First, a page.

Today I’m featuring a striking portrait and story of overcoming language barrier from Pakistan. Photography was taken by Coen Wubbels from Photo Coen Blog. Cohen and Karin-Marijke Vis are running a blog called Landcruising Adventure together.
I have chosen this particular photo because I really want to visit Pakistan soon and it is a little teaser for both, my readers and myself.
Many people ask, but Marysia is Pakistan safe for women to travel solo? I think it is for some and I think I have what it takes. Experience in many patriarchal countries and tough travel environments.
Not to mention that I’m a total sucker for those kinds of stories. Overcoming the language barrier by Karin-Marijke shows the beauty of travel in foreign lands! At least for me!
Picture Story: Overcoming Language Barrier in Pakistan
Rough, yellow sand was sticking between my toes. The salty spray was moistening my lips. I looked out over the Arabian Sea that was aquamarine or turquoise, depending on how the sun was playing with the clouds. A walk on Gwadar’s vast, uncluttered beach with softly lapping waves proved a perfect way to unwind.
When looking at the map, the remoteness and vastness of the Baluchistan Desert had drawn us in and, we decided to drive there.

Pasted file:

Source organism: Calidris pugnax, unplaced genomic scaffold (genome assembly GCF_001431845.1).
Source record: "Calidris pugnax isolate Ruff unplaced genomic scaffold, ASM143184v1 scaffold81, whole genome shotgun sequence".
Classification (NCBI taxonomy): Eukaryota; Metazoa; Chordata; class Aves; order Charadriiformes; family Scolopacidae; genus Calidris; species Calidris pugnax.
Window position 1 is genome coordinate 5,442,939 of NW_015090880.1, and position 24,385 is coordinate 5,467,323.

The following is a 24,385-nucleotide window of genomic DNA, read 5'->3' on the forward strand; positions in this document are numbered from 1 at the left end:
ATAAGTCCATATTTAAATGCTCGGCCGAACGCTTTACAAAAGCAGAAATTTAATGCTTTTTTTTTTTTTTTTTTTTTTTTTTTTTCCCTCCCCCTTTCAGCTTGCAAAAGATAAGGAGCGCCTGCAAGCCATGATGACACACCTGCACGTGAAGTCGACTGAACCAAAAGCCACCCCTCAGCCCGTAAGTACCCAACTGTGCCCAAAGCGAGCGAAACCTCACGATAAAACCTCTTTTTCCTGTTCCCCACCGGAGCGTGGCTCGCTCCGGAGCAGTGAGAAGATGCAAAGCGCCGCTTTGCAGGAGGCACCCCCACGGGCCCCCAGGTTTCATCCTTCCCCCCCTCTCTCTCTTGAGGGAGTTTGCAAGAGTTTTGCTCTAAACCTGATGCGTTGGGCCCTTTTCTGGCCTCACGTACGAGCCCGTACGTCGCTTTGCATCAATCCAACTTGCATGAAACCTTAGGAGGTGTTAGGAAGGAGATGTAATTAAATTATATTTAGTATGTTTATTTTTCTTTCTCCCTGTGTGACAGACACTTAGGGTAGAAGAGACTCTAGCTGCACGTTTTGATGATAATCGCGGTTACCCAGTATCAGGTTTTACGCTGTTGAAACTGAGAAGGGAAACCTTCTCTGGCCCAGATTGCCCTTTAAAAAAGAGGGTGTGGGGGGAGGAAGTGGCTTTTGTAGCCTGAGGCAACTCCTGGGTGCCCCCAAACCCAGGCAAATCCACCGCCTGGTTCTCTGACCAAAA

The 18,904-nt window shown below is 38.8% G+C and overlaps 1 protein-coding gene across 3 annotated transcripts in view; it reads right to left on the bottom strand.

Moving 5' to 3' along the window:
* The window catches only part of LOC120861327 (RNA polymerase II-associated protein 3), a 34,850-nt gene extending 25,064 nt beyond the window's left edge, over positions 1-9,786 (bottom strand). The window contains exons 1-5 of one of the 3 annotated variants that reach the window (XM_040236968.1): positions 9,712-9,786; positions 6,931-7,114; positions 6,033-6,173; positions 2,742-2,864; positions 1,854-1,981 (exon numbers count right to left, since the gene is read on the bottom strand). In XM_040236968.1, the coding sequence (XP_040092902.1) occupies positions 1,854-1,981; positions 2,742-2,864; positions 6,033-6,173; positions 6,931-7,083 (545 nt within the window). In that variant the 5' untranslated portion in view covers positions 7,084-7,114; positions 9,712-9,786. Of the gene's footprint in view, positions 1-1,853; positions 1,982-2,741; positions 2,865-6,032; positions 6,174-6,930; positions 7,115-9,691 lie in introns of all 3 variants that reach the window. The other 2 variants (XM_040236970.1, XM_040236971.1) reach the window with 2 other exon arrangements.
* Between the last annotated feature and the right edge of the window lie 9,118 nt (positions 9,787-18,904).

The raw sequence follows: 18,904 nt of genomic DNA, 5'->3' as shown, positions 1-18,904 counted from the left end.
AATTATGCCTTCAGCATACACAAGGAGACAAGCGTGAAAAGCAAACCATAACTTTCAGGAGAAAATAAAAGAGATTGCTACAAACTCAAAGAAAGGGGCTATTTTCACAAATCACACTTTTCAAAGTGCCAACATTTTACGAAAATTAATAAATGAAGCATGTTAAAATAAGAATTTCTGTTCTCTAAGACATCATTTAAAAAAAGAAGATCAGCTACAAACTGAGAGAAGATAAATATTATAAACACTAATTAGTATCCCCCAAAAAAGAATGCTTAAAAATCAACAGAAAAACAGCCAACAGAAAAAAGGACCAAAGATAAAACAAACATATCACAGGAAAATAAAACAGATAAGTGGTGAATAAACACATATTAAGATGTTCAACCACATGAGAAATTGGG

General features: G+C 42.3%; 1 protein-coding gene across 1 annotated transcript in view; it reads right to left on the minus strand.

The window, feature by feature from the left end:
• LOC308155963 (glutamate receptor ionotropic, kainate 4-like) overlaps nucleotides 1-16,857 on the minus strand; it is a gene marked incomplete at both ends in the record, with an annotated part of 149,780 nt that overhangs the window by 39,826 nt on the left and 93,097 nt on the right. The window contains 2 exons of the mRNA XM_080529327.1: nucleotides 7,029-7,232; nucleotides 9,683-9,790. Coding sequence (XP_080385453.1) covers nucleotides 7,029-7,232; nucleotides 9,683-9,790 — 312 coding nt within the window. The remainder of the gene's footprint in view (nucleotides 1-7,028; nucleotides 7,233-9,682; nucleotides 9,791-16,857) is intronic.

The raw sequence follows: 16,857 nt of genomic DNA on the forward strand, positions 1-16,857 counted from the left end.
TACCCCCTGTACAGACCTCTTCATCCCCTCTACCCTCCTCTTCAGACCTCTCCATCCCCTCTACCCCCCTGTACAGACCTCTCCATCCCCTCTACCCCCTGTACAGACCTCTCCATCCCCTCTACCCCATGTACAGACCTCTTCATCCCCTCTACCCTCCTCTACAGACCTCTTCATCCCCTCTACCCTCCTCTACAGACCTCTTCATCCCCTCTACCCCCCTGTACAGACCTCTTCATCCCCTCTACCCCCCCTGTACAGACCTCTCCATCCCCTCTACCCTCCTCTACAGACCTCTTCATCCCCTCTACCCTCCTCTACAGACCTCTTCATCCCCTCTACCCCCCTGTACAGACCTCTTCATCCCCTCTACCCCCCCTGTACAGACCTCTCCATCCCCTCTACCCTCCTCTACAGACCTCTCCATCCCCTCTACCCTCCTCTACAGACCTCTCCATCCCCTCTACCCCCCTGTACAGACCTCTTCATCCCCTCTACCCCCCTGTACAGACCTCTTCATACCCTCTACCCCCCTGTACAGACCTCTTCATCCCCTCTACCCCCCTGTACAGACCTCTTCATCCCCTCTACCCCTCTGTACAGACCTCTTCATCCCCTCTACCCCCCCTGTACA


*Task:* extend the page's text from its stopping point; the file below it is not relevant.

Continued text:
We had completed 1700 miles traversing a desert known for banditry and smuggling. We had been forced to take armed escorts with us and had been followed by the secret police.
When we arrived at this fishing village in the far southwestern corner of Pakistan, a few kilometres from the Iranian border, we were exhausted.
As I sipped my coffee that I had brought with me to the beach, I saw my moment of peace was over. A group of young girls came running towards me, giggling and holding hands.
They were all dressed in colourful shalwar kameezes. Some with intricately embroidered insets, worn with glittering jewellery. The girls were even wearing heels, even though they couldn’t be older than ten.
We stared at each other in admiration. Seeing a westerner clearly wasn’t a common thing in this middle-of-nowhere town. As soon as one had the courage to touch my skin and hair, others followed.
The language barrier was dissolved by our enthusiasm and genuine interest in each other. One girl spoke a few words of English. I have learned from her that they were on their way to a family celebration and therefore all dressed up.
Meanwhile, Coen had approached us and when they spotted the camera, I was no longer of any interest to them. For fifteen minutes Coen and the girls played with the camera. Girls jostling to be in the main spot for the best photo, with lots of jocularity and fun.
Suddenly we heard a shout from the pavement, a woman calling the girls. Whoosh, they went! Running across the beach, heels in their hands, full of laughter.